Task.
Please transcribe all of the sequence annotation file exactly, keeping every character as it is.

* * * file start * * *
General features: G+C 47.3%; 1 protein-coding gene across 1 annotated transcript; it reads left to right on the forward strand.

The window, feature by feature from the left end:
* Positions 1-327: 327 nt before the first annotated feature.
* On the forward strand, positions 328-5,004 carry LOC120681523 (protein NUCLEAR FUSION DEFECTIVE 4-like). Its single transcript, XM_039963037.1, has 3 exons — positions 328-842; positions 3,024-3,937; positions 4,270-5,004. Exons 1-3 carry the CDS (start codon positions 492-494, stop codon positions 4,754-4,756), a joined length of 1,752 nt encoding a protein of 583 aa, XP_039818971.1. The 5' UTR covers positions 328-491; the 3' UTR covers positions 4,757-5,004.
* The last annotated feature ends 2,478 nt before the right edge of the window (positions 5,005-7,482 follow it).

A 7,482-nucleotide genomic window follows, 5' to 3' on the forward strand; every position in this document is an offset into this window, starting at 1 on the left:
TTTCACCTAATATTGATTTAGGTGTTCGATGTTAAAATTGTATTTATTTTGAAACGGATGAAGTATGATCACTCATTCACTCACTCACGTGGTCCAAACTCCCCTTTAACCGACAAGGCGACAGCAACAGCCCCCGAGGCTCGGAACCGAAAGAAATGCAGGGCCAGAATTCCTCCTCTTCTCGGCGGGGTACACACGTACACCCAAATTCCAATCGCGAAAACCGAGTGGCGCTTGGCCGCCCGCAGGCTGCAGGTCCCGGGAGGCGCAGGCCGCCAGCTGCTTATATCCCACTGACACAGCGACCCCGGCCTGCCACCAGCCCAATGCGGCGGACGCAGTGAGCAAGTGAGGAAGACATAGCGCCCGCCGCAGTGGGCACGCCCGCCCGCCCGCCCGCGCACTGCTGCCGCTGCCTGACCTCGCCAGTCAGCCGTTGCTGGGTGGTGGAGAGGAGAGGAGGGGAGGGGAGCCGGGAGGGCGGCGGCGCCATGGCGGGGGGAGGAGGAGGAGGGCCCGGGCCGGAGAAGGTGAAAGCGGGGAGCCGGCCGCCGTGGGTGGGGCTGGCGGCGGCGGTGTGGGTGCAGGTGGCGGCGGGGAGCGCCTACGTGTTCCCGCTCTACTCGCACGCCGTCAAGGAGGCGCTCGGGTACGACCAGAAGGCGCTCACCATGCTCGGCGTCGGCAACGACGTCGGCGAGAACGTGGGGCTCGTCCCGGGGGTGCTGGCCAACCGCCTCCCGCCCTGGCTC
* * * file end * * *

General features: G+C 47.3%; 1 protein-coding gene across 1 annotated transcript; it reads left to right on the forward strand.

The window, feature by feature from the left end:
* Positions 1-327: 327 nt before the first annotated feature.
* On the forward strand, positions 328-5,004 carry LOC120681523 (protein NUCLEAR FUSION DEFECTIVE 4-like). Its single transcript, XM_039963037.1, has 3 exons — positions 328-842; positions 3,024-3,937; positions 4,270-5,004. Exons 1-3 carry the CDS (start codon positions 492-494, stop codon positions 4,754-4,756), a joined length of 1,752 nt encoding a protein of 583 aa, XP_039818971.1. The 5' UTR covers positions 328-491; the 3' UTR covers positions 4,757-5,004.
* The last annotated feature ends 2,478 nt before the right edge of the window (positions 5,005-7,482 follow it).

A 7,482-nucleotide genomic window follows, 5' to 3' on the forward strand; every position in this document is an offset into this window, starting at 1 on the left:
TTTCACCTAATATTGATTTAGGTGTTCGATGTTAAAATTGTATTTATTTTGAAACGGATGAAGTATGATCACTCATTCACTCACTCACGTGGTCCAAACTCCCCTTTAACCGACAAGGCGACAGCAACAGCCCCCGAGGCTCGGAACCGAAAGAAATGCAGGGCCAGAATTCCTCCTCTTCTCGGCGGGGTACACACGTACACCCAAATTCCAATCGCGAAAACCGAGTGGCGCTTGGCCGCCCGCAGGCTGCAGGTCCCGGGAGGCGCAGGCCGCCAGCTGCTTATATCCCACTGACACAGCGACCCCGGCCTGCCACCAGCCCAATGCGGCGGACGCAGTGAGCAAGTGAGGAAGACATAGCGCCCGCCGCAGTGGGCACGCCCGCCCGCCCGCCCGCGCACTGCTGCCGCTGCCTGACCTCGCCAGTCAGCCGTTGCTGGGTGGTGGAGAGGAGAGGAGGGGAGGGGAGCCGGGAGGGCGGCGGCGCCATGGCGGGGGGAGGAGGAGGAGGGCCCGGGCCGGAGAAGGTGAAAGCGGGGAGCCGGCCGCCGTGGGTGGGGCTGGCGGCGGCGGTGTGGGTGCAGGTGGCGGCGGGGAGCGCCTACGTGTTCCCGCTCTACTCGCACGCCGTCAAGGAGGCGCTCGGGTACGACCAGAAGGCGCTCACCATGCTCGGCGTCGGCAACGACGTCGGCGAGAACGTGGGGCTCGTCCCGGGGGTGCTGGCCAACCGCCTCCCGCCCTGGCTC